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47 Meters Down FILM REVIEW


Director: Johannes Roberts

Screenplay: Johannes Roberts and Ernest Riera

Starring: Mandy Moore, Claire Holt, Matthew Modine, Chris Johnson, Yani Gellman, Santiago Segura

Rated PG-13 for sequences of intense peril, bloody images, and brief strong language

Running Time: 1 hours 29 minutes

** out of *****


Photo: Entertainment Studios

Sisters Kate (Claire Holt, left) and Lisa (Mandy Moore, right) prepare to go cage diving with great white sharks in 47 METERS DOWN.


There's something unsettling about the prospect of being eaten alive. Worse still is finding yourself in a situation where not only do you not know where an attack may come from but your only means of escape will leave you vulnerable. Just reading those two sentences will undoubtedly have a reader's imagination spinning worse case scenarios and raise the obligatory "what would you do" questions. Whatever your mind may conjure will certainly be far more terrifying that what is presented in the new shark thriller 47 METERS DOWN.

When it comes to shark movies they have to come from one of two camps. Either they are played for laughs, like the SHARKNADO franchise, or played seriously, like JAWS. Sometimes you may be able to find a delicate balance between the two camps as Renny Harlin did with DEEP BLUE SEA. Johannes Roberts' film certainly aspires to be taken seriously like the Spielberg classic but it is ultimately hampered by predictability and asinine character actions. In the film, two sisters, played by Mandy Moore and Claire Holt, vacationing in Mexico go on a cage diving adventure and things go terribly wrong. Their cage malfunctions and drops them on the sea floor. Now sharks are swimming between them and the surface. More importantly is they have a limited air supply. It's important to conserve oxygen. It's a pretty basic principle that seems to be lost on these two characters as they carry on conversations throughout the film. It's kind of hard to overlook this basic fact and thus destroys any suspension of disbelief the film can try to muster.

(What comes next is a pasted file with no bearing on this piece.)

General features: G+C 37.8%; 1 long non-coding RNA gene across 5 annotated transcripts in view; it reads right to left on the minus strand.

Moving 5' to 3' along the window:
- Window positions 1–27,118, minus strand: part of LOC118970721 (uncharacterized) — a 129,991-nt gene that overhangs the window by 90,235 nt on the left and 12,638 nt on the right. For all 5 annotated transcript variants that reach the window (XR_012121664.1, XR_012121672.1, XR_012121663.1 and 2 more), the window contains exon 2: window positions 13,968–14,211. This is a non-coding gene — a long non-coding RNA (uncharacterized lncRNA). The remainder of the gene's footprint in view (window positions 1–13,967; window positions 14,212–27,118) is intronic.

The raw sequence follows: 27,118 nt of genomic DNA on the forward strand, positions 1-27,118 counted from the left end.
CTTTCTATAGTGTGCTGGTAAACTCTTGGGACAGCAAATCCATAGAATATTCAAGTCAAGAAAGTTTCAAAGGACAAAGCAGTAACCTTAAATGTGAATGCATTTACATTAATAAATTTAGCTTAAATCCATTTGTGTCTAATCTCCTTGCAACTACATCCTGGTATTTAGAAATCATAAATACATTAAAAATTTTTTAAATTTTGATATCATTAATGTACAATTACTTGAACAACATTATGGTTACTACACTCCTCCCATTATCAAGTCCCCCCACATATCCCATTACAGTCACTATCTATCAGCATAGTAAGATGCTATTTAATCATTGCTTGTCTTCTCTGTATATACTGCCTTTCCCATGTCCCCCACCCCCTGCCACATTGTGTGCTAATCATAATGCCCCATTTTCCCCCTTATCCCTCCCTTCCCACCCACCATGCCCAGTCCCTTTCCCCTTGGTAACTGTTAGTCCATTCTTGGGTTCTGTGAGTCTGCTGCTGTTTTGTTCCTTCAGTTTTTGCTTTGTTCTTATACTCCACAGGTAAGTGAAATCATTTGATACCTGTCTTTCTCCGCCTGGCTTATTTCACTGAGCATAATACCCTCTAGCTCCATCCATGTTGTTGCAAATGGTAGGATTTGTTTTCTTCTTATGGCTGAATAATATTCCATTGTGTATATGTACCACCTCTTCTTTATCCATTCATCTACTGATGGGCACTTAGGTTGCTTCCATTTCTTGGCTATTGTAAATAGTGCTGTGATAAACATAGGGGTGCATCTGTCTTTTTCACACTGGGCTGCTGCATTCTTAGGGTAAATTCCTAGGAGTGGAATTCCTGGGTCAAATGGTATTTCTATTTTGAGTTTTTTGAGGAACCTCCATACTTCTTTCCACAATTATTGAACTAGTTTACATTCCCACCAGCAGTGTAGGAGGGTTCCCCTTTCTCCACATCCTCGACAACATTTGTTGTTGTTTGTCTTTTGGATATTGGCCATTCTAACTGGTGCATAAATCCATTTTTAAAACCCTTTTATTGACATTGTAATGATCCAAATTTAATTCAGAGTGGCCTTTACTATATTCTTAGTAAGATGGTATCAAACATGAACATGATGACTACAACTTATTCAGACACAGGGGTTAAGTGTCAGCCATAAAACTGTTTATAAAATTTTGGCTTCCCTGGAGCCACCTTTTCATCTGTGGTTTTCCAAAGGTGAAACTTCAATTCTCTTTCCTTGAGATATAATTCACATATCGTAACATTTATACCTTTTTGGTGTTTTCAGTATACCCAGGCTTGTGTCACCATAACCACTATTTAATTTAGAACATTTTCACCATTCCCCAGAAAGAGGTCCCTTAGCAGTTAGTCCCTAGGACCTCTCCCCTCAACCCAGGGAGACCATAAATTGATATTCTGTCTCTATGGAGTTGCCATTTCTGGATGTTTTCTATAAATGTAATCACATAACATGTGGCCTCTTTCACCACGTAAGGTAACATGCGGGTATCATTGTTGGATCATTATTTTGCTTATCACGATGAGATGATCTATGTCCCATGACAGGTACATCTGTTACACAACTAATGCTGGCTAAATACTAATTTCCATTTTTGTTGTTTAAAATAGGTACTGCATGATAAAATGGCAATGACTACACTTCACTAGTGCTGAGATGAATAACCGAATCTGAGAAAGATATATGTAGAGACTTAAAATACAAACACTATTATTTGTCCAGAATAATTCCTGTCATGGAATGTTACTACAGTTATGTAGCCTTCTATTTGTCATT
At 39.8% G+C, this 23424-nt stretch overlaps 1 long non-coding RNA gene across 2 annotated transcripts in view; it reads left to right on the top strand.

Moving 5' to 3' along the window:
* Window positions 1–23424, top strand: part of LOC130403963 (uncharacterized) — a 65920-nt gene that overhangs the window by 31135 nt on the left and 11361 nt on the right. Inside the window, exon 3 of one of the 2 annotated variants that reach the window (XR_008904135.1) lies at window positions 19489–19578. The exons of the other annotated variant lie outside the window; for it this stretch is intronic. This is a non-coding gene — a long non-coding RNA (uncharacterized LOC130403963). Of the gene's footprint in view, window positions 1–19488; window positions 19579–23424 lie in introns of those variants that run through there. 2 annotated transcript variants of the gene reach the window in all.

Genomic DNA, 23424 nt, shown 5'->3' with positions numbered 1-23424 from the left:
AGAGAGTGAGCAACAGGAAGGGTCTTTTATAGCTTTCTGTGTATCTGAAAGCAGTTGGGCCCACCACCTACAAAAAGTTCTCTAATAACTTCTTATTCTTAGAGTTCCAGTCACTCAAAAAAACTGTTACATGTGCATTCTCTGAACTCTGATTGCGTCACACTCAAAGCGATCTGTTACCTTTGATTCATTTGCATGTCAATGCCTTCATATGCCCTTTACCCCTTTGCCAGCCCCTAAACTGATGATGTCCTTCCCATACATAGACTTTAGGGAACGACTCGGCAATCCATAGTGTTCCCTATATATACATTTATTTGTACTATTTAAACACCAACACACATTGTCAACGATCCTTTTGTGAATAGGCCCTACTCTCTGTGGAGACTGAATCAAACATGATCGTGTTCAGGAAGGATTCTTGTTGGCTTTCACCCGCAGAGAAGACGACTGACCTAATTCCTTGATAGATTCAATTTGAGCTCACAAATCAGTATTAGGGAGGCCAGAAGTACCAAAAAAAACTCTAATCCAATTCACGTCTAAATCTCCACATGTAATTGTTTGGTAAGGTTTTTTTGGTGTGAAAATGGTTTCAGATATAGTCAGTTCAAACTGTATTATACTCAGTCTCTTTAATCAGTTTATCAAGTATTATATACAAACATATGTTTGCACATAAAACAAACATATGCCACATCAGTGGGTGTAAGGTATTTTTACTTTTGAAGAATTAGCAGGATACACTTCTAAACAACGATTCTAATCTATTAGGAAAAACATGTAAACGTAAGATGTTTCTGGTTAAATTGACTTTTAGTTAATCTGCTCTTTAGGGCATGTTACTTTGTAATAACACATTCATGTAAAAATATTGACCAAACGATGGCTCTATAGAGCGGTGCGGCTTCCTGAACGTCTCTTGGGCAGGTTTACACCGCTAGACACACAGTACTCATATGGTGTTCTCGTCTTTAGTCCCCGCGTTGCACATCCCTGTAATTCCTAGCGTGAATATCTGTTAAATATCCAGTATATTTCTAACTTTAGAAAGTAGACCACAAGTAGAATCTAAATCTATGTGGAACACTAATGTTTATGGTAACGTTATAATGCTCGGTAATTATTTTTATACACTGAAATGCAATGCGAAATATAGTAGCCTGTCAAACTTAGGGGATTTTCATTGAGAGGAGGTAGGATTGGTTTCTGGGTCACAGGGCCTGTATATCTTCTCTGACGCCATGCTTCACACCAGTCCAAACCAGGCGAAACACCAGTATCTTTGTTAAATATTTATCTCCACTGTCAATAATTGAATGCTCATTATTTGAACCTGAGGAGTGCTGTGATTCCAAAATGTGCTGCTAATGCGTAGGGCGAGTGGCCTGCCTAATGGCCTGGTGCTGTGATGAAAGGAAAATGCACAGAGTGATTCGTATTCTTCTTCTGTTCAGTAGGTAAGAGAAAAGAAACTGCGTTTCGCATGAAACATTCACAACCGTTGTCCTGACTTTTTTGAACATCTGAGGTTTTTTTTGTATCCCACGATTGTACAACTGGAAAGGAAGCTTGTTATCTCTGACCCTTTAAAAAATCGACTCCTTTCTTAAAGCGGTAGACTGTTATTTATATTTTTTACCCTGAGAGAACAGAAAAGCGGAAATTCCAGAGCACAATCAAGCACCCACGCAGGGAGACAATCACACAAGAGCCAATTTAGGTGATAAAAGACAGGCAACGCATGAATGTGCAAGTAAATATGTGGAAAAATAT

The main reason anyone would want to see this film is of course the sharks and discovering if the characters will survive or not. Roberts' and his visual effects crew do deliver a number of effective shark moments. There are moments where it looks like they blended actual shark footage with the performers and then there are moments where they look blatantly CGI. The 2010 film THE REEF seamlessly blended actual shark footage with the performers and that created a truly hair-raising experience. 47 METERS DOWN doesn't come close to that. Another problem the film faces is SHARK WEEK. That annual week long event provides viewers with so much information that they could almost pass for amateur shark experts. The programs really examine shark behavior, how they attack and what they can or cannot do. Last year's THE SHALLOWS ran into that problem when the shark began doing things real sharks simply do not do. The sharks in this film are of the same ilk and the film looses a significant edge because of it.

The performances are fine for what the material requires. Moore and Holt aren't breaking any new ground when it comes to people in jeopardy. However, the only time any real concern was felt for the characters was when they were swimming outside the protection of their cage. Ironically one should be concerned for them in regards to the oxygen problem but since they seem to be okay carrying on conversations in between the hyperventilating and screaming there really is no need to worry. Matthew Modine certainly got the short end of the stick as his character is eventually reduced to being a mere voice on the radio.

At a brisk 89 minutes the film does start to slow down when its pace should be quickening so it may not even pass as a suitable time killer. For the most undemanding viewers 47 METERS DOWN will probably be a fairly serviceable thriller. It is certainly better than JAWS: THE REVENGE, then again many films are, but is out of its depth when compared to more contemporary films such as THE REEF or the OPEN WATER films. For some brief moments it has bite but ultimately it proves to be rather toothless.


Rating Scale:

***** = Outstanding ****1/2 = Excellent **** = Very Good ***1/2 = Above Average

*** = Good **1/2 = Mediocre ** = Fair *1/2 = Poor * = Bad 1/2* = Abysmal

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